David Bethuel Jamieson was born at Saint Elizabeth's, a psychiatric hospital in Washington, DC, on October 9, 1963. His father and mother, Homer and Ethel (McCargo) Jamieson, were individuals in care.
David never knew his parents. He was removed from Saint Elizabeths at birth and placed at Junior Village Orphanage, Washington, DC, where he remained for approximately two years before entering into his first foster home. David was then placed approximately ten years with James and Mary Simmons, their daughter, Mamie; and, two other foster children. At that time, the Simmons retired from foster care and David was placed in two subsequent group homes, each briefly, over the course of two years. Through his history teacher Ted London, at Lincoln Junior High School, he met Hilda and Charlie Mason. Long time civil rights and DC Statehood activists, the Masons introduced David to Vermont through Farm & Wilderness Camp and their own property, now known as Wheelock Mountain Farm. Through Hilda and Charlie, David attended The Barlow School in Amenia, New York; and, after its closure, under the guardianship of Bill and Bridget Hoaglund, David attended Millbrook School in Millbrook, NY. Dave always credited Dylan O'Neil ('86) and other friends from Millbrook for convincing him to go to the University of Vermont.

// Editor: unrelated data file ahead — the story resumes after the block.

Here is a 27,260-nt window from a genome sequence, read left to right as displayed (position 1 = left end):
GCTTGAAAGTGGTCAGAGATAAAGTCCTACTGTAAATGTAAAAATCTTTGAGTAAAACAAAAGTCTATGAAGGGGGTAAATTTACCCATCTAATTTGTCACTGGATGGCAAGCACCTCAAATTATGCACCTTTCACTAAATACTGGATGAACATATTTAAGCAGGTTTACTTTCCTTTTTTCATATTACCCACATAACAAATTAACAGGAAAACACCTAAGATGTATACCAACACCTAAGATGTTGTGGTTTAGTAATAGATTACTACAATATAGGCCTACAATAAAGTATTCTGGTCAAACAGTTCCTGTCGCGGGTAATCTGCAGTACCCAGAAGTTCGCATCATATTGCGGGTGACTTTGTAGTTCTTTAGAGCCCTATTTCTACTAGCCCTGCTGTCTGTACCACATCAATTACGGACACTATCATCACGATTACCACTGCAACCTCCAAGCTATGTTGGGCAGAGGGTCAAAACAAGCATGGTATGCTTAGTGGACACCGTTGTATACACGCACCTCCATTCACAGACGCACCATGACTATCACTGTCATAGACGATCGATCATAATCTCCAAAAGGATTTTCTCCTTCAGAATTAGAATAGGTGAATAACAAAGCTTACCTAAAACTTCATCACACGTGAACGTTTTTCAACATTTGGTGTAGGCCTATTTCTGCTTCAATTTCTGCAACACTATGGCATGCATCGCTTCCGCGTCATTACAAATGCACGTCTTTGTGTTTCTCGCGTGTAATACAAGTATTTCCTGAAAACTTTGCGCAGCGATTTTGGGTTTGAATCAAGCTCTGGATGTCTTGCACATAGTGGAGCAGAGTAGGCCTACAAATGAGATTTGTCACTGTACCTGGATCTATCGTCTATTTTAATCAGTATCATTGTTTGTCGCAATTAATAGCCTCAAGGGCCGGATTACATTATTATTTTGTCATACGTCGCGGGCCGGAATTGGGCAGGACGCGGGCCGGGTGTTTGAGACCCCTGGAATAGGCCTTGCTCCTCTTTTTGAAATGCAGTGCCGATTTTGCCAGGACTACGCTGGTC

After various odd jobs and cross-country travel, he entered UVM in the fall of 1983. During his years at UVM he was a student, artist, and activist, playing roles in the anti-apartheid movement for divestiture, the struggle for diversity, and the reestablishment of the Black Student Union. He studied American History and exhausted the art curriculum. He brought James Baldwin to speak at UVM in 1985, one the writer's last public speaking engagements before his death. David lived and worked in Burlington, Vermont; Provincetown, Massachusetts; and, Washington, DC during the years of the works in the current exhibition. In the fall of 1991, David Bethuel Jamieson left Burlington for the last time, traveling south to his studio and home at Walbridge in Washington, DC, visiting patrons, collectors, and those galleries with whom he'd consigned along the way. Working throughout his life, Dave's final months were spent in self-imposed isolation and chiefly dedicated to the completion of a series of works on paper, The Chalk Drawings, and one last painting. In April of 1992, having been hospitalized, David's isolation had come to an end. Maureen Leak ('86), who had returned to Washington to care for Dave, was joined by Peter Stebbins ('88), who returned home to perform David's hospice care. David Bethuel Jamieson died in a loft in New York City on July 30, 1992 of AIDS-related complications.
Bio from Peter Stebbins.